xxiv.  Whereas a free market economy can be induced and spurred for continuous progress, the Federation must install the controls to better manage aspects of the economy: jobs, inflation, savings rate, investments and other economic principles. Thereby attracting direct foreign investment because of the stability and vibrancy of our economy.

xxvi.  Whereas the Caribbean region must have new jobs to empower the engines of the economy and create the income sources for prosperity, and encourage the next generation to forge their dreams right at home, the Federation must therefore foster the development of new industries… In addition, the Federation must invigorate the enterprises related to existing industries … – impacting the region with more jobs.

xxvii. Whereas the region has endured a spectator status during the Industrial Revolution, we cannot stand on the sidelines of this new economy, the Information Revolution. Rather, the Federation must embrace all the tenets of Internet Communications Technology (ICT) to serve as an equalizing element in competition with the rest of the world. The Federation must bridge the digital divide and promote the community ethos that research/development is valuable and must be promoted and incentivized for adoption.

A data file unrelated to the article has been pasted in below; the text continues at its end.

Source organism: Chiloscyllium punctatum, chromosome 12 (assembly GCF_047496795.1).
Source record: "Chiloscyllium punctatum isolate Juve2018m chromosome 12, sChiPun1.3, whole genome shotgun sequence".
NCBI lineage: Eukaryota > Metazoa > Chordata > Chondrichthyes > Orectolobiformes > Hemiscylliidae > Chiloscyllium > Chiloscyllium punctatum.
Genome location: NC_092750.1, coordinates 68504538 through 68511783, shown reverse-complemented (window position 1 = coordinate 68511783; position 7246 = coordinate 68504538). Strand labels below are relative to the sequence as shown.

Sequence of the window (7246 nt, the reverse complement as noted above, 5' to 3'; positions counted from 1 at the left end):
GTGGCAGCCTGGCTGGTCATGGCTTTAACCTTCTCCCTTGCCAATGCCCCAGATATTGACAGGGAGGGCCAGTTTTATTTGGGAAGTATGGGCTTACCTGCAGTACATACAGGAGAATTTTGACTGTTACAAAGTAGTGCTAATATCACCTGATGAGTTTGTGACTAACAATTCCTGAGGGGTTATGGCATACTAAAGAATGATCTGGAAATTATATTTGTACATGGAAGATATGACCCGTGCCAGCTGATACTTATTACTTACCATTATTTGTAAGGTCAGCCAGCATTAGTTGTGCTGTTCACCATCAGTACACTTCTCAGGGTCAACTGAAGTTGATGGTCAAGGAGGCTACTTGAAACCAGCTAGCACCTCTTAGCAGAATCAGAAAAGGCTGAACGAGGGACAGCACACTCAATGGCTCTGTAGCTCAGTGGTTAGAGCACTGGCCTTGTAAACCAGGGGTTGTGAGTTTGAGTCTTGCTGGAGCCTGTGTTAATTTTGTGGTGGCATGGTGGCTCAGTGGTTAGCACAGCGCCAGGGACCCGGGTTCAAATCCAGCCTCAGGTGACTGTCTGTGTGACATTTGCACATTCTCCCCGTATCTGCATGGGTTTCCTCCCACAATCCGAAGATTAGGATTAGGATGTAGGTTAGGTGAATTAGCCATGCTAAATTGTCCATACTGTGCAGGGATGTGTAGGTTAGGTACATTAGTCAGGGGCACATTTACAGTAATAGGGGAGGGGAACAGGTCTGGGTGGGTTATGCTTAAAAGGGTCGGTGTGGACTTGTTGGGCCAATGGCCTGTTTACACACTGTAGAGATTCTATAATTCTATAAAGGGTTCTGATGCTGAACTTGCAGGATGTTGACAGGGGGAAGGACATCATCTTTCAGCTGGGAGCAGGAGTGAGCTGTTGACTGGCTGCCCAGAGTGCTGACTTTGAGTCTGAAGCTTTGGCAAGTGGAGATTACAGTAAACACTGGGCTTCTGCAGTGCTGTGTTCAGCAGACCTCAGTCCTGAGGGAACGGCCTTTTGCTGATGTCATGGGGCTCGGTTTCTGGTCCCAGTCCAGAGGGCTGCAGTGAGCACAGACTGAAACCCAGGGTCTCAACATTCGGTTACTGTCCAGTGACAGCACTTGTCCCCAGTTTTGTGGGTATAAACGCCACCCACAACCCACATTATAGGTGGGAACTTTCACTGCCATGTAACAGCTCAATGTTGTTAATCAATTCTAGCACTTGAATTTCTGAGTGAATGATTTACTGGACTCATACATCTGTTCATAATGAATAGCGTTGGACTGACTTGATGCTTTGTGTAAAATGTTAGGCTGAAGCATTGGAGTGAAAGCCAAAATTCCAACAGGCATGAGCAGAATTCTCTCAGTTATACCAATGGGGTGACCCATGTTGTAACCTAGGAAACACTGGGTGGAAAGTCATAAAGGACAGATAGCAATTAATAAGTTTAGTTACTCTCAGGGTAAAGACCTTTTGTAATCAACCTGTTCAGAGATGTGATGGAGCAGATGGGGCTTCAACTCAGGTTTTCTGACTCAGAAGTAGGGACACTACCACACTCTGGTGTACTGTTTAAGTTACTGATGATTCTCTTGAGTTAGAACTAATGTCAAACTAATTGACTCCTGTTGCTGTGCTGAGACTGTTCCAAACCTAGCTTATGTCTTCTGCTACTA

The book Go Lean…Caribbean posits that the Caribbean region needs unconventional thinking to overcome the obstacles – the societal defects – that befall our communities. We have an atrocious rate of human flight (reported at 70 percent of the professional classes); so many of our people have left their island homes to now live (and die) in the big-bad United States (and other countries, like Canada and Western Europe). Our citizens leave and we have to accept whatever unforeseen occurrences that befall them.

Crowd-funding is an unconventional funding method – see Appendix – there are benefits for thinking unconventionally and we need to start thinking unconventionally to impact all aspects of Caribbean society – all the engines. This is the charter for the Go Lean book, to effectuate change in the region’s societal engines, allowing for these 3 prime directives: